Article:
Why FBI probe of payment terminal maker PAX matters to banks

The future of the Chinese company PAX Technology is in doubt after the FBI raided its U.S. headquarters this week, observers say. The company, which has been expanding its presence here, is under investigation because its point-of-sale terminals were allegedly involved in global cyberattacks.

FIS’ Worldpay, also based in Jacksonville, has pulled all PAX terminals from its customers because of the security risk.

Banks, payments processors, software companies, other terminal vendors and standards organizations may feel ripple effects — perhaps stricter certification processes or guidelines for POS manufacturers, banks or processors to follow or enforce.

Global Payments, a Pax Technology customer, informed its customers there has been no impact on its processing networks and that business is operating as normal. Simpay, a software provider in Trevose, Pennsylvania, has alerted its U.S. customers that it is working on contingency plans if there is a need to replace any PAX terminals in the coming days.

The FBI investigation was reported by a Jacksonville news station, which showed video footage of the FBI’s raid on a local PAX warehouse. The same day, security journalist Brian Krebs covered the case in his Krebs on Security blog. Krebs wrote that the FBI began investigating PAX weeks ago after a major U.S. payment processor started asking questions about unusual network activity originating from the company’s payment terminals.

There is no indication as to where any terminals allegedly involved in cyberattack schemes were located, though Krebs said a “financial provider” in the U.K was also disabling PAX terminals.

PAX did not respond to an American Banker inquiry by deadline. In a message to Worldpay customers that Bloomberg News reported, PAX CEO Andy Chau adamantly denied any wrongdoing on the part of his company, citing its stringent security testing and monitoring.

The Worldpay move is highly unusual because it has taken place during the payments industry’s customary “peak-season freeze,” a period from October to mid-January characterized by heavy volume tied to holiday shopping. Normally merchants, issuers and processors do not make any production changes to their systems to avoid introducing any transaction glitches at such a busy time.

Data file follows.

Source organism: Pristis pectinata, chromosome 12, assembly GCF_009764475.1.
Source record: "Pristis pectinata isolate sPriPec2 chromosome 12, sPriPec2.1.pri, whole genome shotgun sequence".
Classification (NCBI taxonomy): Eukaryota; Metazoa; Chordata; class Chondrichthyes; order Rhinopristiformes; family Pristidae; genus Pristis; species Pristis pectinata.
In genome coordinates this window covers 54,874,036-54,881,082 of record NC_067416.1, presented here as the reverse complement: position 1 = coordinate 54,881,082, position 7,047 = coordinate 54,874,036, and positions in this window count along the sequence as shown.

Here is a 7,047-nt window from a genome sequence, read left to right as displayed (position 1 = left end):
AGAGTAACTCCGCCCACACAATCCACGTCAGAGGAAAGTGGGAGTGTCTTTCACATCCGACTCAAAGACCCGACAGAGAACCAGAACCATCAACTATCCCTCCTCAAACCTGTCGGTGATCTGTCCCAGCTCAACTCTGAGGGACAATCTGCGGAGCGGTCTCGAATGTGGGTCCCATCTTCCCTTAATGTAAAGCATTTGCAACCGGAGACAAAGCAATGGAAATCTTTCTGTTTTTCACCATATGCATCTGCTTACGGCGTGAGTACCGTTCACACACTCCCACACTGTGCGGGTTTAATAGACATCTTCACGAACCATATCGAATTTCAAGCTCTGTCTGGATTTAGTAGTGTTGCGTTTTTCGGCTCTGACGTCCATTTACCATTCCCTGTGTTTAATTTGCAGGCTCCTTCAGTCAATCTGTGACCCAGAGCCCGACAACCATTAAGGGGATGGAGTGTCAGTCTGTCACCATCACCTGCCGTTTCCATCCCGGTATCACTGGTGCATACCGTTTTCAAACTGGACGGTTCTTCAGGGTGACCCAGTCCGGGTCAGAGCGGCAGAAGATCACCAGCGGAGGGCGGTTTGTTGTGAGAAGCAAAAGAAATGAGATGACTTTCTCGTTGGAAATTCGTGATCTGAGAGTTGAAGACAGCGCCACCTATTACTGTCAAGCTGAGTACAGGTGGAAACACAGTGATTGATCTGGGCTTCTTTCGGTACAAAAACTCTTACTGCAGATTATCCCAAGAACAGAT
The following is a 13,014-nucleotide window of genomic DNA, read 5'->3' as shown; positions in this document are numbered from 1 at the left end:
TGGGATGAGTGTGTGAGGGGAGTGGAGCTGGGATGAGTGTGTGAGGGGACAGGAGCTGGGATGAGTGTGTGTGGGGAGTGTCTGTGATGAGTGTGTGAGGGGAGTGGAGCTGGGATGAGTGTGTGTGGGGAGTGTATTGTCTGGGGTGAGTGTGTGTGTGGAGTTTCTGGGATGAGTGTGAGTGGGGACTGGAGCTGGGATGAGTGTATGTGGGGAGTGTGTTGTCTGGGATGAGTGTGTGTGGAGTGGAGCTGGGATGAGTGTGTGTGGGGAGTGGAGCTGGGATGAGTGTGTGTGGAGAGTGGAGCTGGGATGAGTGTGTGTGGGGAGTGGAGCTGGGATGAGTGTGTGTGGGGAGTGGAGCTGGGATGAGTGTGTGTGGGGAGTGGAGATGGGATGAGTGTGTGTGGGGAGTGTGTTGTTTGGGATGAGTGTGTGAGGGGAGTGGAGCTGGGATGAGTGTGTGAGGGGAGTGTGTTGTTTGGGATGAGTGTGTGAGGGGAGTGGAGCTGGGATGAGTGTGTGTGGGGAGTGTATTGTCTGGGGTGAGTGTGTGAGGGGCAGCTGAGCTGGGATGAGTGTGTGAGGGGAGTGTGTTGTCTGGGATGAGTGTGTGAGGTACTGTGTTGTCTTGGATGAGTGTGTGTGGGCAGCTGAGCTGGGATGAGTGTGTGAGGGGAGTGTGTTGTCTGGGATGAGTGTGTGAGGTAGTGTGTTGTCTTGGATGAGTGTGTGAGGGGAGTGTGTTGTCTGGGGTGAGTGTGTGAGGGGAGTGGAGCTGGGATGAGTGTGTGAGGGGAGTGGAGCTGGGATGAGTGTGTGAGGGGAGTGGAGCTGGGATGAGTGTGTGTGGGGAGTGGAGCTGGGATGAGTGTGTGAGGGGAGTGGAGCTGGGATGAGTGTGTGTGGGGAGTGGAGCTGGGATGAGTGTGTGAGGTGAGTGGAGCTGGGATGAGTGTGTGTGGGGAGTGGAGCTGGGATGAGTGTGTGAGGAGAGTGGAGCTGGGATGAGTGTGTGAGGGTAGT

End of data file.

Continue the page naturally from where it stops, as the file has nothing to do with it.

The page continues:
“Having spent 16 years in the payment processing business … I have never seen anything like this,” said David Mattei, senior analyst and strategic advisor at Aite-Novarica Group. “This is truly astounding for Worldpay to decide to replace these terminals during the IT peak-season freeze, and it speaks volumes as to the seriousness of this situation. For Worldpay to decide to make the change now and not wait until January says it all.”

The POS terminal has long been a target for hackers using malicious malware to access consumer payment credentials, but hackers could exploit them in other kinds of cyber schemes.

“In today’s day and age, could every [point-of-sale terminal] be used to initiate an attack? Sure, but it is not likely,” Mattei said. “I would assume Worldpay examined network traffic across all of the POS terminals it has deployed to see if there were anomalies with other terminal manufacturers. In the days and weeks ahead, I’m sure we will see statements from Ingenico and Verifone.”

FIS’ Worldpay did not respond to an American Banker inquiry by deadline.

How it may affect standards

Banks engaged with manufacturers to provide terminals to merchant customers know that POS terminals go through extensive testing prior to a processor certifying them and deploying them, Mattei said. “The testing process is well documented with hundreds, maybe more, of test scripts that are executed as part of the certification process.”